Figured a quick blog post detailing WSU's APR numbers -- which were released for all schools yesterday by the NCAA -- would be a pertinent way to start your Thursday. So here it is. Read on.
First, to give you an idea of how these things are calculated and what they really mean, here's the explanation from WSU's official release: "The APR is an annual assessment of each team's academic and retention history. The APR awards two points each term to student-athletes on athletic scholarship who meet academic-eligibility standards and who remain with the institution. A team's APR is the total points earned by the team at a given time divided by the total points possible. The overall APR score is based on the most recent four years of data. Every year thereafter, the most current year's data will be added and the oldest year of data will be removed, creating a four-year rolling rate."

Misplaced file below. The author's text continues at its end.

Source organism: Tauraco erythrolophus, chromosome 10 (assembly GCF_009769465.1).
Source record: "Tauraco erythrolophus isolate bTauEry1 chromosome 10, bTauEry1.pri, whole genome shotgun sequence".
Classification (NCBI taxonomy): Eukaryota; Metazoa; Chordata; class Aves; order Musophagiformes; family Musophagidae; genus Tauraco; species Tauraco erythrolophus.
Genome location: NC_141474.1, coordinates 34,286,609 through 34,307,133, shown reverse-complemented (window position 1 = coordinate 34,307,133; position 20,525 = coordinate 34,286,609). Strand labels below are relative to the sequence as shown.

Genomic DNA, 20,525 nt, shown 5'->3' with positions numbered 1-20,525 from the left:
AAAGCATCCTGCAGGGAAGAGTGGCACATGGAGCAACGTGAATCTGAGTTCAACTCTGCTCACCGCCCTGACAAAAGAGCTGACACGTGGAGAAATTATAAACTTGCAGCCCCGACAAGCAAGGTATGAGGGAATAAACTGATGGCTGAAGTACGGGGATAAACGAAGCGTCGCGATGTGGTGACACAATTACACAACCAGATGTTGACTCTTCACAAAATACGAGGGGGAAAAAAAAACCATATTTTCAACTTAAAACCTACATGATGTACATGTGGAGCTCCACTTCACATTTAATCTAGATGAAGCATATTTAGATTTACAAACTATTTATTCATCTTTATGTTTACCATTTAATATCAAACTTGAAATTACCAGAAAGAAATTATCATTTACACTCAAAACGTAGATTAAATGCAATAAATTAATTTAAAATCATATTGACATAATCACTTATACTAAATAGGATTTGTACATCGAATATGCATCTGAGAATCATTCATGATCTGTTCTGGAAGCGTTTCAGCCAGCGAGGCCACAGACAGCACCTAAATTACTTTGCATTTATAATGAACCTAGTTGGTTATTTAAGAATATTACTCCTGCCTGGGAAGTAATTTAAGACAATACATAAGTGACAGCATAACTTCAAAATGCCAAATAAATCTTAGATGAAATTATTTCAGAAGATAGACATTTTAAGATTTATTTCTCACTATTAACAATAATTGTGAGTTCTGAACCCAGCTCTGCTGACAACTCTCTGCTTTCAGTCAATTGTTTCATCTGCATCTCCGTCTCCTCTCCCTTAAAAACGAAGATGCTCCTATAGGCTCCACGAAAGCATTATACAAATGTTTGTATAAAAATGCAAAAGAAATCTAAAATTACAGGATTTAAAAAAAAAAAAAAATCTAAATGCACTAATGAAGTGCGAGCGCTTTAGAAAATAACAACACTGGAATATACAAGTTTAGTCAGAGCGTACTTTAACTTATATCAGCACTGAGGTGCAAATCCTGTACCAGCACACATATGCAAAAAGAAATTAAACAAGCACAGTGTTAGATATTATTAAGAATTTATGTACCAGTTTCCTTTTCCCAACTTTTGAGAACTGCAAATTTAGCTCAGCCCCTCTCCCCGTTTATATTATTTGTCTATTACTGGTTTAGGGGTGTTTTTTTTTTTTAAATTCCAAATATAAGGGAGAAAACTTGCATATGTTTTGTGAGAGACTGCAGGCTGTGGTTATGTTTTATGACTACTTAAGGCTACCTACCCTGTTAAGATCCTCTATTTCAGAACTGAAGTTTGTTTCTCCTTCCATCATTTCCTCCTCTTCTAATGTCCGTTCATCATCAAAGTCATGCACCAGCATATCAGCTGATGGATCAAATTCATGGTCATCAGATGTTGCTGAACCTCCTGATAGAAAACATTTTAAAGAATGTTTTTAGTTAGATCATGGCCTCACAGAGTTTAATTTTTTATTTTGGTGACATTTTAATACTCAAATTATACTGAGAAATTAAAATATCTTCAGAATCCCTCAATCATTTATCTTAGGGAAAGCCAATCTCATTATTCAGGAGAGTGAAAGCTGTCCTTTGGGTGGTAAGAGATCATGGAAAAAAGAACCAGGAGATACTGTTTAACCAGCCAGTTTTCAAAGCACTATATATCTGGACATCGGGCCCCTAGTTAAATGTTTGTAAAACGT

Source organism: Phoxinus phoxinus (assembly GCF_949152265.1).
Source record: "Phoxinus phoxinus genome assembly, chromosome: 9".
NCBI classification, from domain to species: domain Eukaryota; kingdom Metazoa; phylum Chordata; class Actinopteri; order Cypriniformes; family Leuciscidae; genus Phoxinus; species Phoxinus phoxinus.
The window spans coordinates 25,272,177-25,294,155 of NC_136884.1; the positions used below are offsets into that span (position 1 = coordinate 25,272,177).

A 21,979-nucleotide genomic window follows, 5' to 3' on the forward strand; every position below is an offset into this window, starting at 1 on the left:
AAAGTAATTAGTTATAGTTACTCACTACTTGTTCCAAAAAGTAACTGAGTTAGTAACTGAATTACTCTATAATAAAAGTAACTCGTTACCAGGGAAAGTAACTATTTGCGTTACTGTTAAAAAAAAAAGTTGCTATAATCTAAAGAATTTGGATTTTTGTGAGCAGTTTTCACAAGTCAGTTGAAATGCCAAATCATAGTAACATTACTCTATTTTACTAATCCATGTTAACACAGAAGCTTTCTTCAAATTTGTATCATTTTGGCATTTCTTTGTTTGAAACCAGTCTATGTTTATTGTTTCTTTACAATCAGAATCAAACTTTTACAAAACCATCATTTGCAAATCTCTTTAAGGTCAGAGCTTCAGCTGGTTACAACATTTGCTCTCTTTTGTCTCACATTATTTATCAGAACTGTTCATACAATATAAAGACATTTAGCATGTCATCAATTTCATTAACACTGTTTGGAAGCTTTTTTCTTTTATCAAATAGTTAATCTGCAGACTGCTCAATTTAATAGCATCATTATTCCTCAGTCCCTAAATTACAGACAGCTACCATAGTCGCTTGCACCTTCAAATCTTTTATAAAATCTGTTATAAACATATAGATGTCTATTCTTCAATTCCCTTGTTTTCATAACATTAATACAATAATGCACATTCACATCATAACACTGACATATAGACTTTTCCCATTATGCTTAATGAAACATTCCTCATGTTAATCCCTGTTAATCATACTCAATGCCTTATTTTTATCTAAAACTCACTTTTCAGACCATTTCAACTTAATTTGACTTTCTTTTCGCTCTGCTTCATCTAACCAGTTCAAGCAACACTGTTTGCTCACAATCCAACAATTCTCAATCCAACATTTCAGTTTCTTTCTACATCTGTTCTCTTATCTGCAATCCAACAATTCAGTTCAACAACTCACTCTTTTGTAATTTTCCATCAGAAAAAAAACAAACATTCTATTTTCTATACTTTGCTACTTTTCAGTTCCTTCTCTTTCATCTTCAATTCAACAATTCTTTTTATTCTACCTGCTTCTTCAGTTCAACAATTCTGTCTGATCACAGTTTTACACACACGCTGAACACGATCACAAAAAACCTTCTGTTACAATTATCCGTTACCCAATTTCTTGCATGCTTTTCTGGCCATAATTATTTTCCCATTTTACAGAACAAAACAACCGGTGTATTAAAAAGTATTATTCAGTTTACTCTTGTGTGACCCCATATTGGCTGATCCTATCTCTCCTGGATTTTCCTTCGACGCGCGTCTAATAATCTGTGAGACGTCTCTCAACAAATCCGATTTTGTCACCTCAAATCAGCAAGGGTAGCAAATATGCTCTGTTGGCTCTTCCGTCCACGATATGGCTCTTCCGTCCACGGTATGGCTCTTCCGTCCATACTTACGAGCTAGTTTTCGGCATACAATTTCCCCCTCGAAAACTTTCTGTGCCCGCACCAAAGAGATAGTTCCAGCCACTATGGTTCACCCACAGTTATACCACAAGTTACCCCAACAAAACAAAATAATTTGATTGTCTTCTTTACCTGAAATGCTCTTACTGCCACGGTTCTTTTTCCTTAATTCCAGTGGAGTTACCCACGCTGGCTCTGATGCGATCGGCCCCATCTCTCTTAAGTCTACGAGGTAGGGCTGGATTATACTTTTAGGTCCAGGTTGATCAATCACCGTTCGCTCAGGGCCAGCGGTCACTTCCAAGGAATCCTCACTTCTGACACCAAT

As expected, the Cougars finished above the NCAA penalty threshold of 925 in each sport (and a reminder that these numbers reflect eligiblity/graduation progress through the 2010-11 academic year). The football team accumulated a 4-year rolling score of 933. And while that's the lowest score in the Pac-12, it's also the highest for that program since 2004-05, when it scored a 935. (Here's a link to the database if you want to see for yourself, and Bob Condotta has a post with the conference rankings.) Next year might get a little hairier, depending on the academic standing of those scholarship players either dismissed by coach Mike Leach or transferring elsewhere.
WSU is in the middle of the pack in men's basketball with a 961. More on the Pac-12 rankings in that sport here.
Elsewhere ... the Cougars picked up a commitment from a running back yesterday, as Long Beach Poly's Gerard Wicks told Scout.com. Wicks is WSU's ninth verbal commitment for the 2013 class. ... Mike Leach's name was mentioned on the Tonight Show with Jay Leno the other night. ... A short story about a pair of future Cougars from the east side of the west side.
All for now.